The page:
Saturday, May 30, 2009

Whiskers and Hairs

Some pond margins around these parts are taking on a distinctly whiskery look at the moment. After remaining intact all winter, the club-shaped seed heads of reedmace Typha latifolia are finally disintegrating, sending out clouds of plumed seeds just when cotton-sedge Eriphorum angustifolium is coming to the end of its flowering period. The white tassels on cotton-sedge are formed from bristles around the tiny flowers and these elongate once the flowers are pollinated and the seeds begin to develop. C. Pierpoint Johnson’s snappily titled Useful Plants of Britain and Ireland: A Treatise upon the Principle Native Vegetables capable of application as Food, Medicine, or in the Arts and Manufactures, published in 1863, records some interesting folk-uses for these plants. Apparently coopers used to sandwich reedmace leaves between the staves of barrels, to render them watertight. The author also reported recent attempts to use cotton-sedge 'hair' as a substitute for imported cotton and described how, although the spun thread was ‘very tolerable’ the fibres are more brittle than genuine cotton. Enthusing on its potential, Pierpoint Johnson went on to predict a bright future from this by-product of Britain’s bogs: “Some very fine cloth was made a short time ago .... with this vegetable hair,” he reported and speculated that “as it can be collected at very low cost, it is not improbable that it may eventually be brought into extensive use”. Another of those Tomorrow’s World inventions, then, that never made it into production.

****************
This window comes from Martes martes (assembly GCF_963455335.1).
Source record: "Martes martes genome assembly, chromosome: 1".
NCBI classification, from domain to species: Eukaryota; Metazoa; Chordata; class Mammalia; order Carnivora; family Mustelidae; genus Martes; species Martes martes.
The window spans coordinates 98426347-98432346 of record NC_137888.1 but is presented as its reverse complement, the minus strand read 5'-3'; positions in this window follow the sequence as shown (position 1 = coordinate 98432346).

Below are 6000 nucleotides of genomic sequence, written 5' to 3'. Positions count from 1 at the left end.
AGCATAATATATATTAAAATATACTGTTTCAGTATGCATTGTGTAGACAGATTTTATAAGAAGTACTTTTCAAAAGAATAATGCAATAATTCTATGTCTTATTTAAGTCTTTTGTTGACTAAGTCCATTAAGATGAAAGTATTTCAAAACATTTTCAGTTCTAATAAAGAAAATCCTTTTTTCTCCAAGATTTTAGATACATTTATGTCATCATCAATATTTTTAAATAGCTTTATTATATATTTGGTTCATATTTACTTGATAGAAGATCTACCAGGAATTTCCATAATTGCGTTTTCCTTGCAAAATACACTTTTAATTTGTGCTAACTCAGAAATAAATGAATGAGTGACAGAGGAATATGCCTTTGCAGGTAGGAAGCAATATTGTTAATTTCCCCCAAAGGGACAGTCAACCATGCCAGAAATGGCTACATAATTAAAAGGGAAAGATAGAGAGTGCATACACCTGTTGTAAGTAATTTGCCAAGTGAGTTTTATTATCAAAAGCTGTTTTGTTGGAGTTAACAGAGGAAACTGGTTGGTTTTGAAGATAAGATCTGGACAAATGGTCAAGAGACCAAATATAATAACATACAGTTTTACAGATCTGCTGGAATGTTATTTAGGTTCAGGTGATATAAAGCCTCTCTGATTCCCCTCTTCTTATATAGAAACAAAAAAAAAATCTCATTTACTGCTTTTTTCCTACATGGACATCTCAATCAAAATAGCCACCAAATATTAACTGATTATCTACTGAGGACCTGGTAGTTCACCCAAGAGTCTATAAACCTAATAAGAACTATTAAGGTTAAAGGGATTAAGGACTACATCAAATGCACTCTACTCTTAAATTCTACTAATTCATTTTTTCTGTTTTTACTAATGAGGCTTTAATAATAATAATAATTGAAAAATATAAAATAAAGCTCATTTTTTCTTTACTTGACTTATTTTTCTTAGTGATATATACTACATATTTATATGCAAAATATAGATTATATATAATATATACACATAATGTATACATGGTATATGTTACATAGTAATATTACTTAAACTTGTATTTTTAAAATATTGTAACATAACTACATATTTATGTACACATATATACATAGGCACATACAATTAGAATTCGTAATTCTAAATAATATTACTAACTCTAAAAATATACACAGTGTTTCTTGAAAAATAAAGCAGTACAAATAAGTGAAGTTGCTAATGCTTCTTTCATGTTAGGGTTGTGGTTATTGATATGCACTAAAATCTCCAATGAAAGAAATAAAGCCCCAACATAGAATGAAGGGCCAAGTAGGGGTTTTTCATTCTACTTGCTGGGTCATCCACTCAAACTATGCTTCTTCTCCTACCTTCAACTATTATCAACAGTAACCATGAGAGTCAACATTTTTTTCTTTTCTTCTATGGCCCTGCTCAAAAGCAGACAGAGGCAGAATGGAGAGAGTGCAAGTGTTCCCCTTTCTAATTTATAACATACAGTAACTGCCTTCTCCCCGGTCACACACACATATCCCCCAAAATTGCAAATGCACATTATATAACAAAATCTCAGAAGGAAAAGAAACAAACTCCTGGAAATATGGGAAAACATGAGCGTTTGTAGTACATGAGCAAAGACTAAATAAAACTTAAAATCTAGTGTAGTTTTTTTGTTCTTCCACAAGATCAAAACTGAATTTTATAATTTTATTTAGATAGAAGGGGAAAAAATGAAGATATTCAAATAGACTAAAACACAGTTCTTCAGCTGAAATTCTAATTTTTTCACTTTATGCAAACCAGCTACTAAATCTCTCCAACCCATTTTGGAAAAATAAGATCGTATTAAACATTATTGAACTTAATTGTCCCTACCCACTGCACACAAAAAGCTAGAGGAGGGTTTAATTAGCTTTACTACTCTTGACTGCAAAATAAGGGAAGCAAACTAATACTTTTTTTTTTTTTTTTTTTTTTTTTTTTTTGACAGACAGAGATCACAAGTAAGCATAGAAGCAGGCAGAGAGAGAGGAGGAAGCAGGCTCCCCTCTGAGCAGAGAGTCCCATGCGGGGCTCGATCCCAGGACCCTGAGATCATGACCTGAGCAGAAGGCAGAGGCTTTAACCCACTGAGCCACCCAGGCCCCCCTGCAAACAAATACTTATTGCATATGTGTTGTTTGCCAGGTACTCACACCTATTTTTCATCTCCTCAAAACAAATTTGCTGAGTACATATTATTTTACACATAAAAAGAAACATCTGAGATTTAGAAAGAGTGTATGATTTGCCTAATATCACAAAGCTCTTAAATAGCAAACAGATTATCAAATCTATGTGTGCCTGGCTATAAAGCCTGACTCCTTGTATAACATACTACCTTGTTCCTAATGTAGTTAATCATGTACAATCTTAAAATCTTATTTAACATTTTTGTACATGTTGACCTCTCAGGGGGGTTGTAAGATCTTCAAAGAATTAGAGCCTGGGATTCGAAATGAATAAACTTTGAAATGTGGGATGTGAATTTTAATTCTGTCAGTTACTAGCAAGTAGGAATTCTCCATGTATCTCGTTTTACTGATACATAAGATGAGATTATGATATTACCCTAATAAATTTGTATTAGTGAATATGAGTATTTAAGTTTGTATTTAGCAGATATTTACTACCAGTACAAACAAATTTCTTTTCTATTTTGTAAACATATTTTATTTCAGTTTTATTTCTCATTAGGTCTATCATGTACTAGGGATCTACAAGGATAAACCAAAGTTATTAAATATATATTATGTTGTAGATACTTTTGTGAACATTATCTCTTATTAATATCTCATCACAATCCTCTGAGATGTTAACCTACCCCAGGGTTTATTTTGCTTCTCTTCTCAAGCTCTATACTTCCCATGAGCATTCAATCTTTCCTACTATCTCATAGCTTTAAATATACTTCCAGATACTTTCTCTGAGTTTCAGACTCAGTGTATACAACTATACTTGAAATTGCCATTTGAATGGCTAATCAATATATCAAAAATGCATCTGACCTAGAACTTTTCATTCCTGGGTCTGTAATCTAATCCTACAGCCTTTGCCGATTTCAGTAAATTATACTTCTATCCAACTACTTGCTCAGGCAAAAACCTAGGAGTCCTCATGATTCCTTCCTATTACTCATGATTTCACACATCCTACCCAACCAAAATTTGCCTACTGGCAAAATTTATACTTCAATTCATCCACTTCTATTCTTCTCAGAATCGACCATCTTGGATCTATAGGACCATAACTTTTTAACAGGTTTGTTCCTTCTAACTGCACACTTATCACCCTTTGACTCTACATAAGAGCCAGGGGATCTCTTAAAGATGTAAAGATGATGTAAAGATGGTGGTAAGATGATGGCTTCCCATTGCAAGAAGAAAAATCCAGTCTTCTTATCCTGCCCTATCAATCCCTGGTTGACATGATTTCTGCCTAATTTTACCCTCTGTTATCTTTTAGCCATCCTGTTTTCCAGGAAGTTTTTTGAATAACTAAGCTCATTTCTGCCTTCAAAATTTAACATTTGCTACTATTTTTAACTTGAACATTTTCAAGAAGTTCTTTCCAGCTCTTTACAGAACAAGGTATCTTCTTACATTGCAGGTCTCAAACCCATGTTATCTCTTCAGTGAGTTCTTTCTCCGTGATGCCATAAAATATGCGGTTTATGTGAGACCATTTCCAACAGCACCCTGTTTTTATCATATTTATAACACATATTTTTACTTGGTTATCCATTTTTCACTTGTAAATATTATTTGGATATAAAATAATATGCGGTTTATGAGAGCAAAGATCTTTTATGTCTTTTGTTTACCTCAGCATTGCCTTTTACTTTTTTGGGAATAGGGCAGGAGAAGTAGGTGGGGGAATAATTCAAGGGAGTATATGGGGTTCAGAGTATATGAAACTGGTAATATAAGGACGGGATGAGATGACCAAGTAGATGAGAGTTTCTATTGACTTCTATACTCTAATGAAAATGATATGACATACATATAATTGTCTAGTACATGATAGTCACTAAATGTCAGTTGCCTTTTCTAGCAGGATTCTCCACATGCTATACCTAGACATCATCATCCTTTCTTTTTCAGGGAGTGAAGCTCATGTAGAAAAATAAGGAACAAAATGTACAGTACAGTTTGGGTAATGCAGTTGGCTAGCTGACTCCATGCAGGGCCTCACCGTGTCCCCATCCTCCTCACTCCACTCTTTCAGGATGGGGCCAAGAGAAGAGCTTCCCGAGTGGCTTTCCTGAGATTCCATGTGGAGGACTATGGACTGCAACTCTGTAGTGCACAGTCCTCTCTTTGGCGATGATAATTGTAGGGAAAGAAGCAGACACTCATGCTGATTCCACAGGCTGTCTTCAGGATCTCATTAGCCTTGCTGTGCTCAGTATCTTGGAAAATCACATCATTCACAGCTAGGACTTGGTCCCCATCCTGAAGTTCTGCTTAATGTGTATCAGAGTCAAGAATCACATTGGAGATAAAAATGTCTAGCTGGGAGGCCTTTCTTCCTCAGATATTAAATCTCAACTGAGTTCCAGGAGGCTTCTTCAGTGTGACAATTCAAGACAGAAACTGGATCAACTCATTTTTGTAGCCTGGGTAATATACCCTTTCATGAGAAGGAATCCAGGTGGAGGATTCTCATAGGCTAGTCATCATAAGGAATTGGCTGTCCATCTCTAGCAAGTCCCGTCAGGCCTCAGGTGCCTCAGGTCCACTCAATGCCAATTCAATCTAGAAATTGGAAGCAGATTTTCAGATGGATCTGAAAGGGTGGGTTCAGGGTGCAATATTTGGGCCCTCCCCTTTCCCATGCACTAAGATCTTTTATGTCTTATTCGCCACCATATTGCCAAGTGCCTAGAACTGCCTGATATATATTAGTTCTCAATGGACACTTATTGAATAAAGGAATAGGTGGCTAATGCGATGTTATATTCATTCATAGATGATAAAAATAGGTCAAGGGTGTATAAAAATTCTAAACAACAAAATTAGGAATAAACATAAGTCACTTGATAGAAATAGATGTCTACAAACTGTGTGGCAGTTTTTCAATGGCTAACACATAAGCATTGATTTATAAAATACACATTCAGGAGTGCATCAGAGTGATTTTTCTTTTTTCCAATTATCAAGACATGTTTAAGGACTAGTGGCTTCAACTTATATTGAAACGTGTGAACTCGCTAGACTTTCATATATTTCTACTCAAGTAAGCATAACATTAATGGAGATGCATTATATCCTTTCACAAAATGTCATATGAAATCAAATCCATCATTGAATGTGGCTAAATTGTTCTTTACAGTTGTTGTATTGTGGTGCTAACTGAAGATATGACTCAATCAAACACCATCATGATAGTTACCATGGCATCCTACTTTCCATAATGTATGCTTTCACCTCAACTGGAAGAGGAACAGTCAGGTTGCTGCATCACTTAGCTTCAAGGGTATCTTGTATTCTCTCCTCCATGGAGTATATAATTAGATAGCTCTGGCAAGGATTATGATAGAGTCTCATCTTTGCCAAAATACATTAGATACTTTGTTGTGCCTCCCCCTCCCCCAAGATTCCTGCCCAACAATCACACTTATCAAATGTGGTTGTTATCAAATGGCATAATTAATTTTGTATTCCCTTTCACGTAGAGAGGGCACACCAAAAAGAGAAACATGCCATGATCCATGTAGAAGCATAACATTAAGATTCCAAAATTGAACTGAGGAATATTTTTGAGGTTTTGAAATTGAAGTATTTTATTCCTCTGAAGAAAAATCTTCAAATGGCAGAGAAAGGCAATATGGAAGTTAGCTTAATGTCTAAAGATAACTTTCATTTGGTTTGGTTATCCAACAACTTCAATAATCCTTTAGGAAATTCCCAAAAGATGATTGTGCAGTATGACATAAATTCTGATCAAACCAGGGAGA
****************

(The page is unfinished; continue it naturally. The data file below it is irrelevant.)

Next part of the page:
Wednesday, May 27, 2009

Serpents and Vampires

It always seems to me that there’s a hint of menace in the way that bracken fronds erupt through the soil in spring. There’s something of the serpent about them and it wouldn’t come as a complete surprise if they hissed as they straightened their stems towards the sun. As in many other parts of the North Pennines, large patches of hillside above Tunstall reservoir in Weardale (bottom picture) are covered in this fern, that’s expanding its canopy of fronds now. Part of the fern’s success comes from the fact that it’s loaded with toxic compounds, so very few insects will feed on it, but other plants do flourish in the boggy patches amongst its uncurling stems in early spring - including this lousewort whose attractive pink flowers belie a rather gruesome botanical trait. Lousewort Pedicularis sylvatica is a partial parasite on grass roots. Below the surface it has plugged itself into the root systems of surrounding vegetation, siphoning off their water and nutrients: lousewort is a vegetable vampire.

Tuesday, May 26, 2009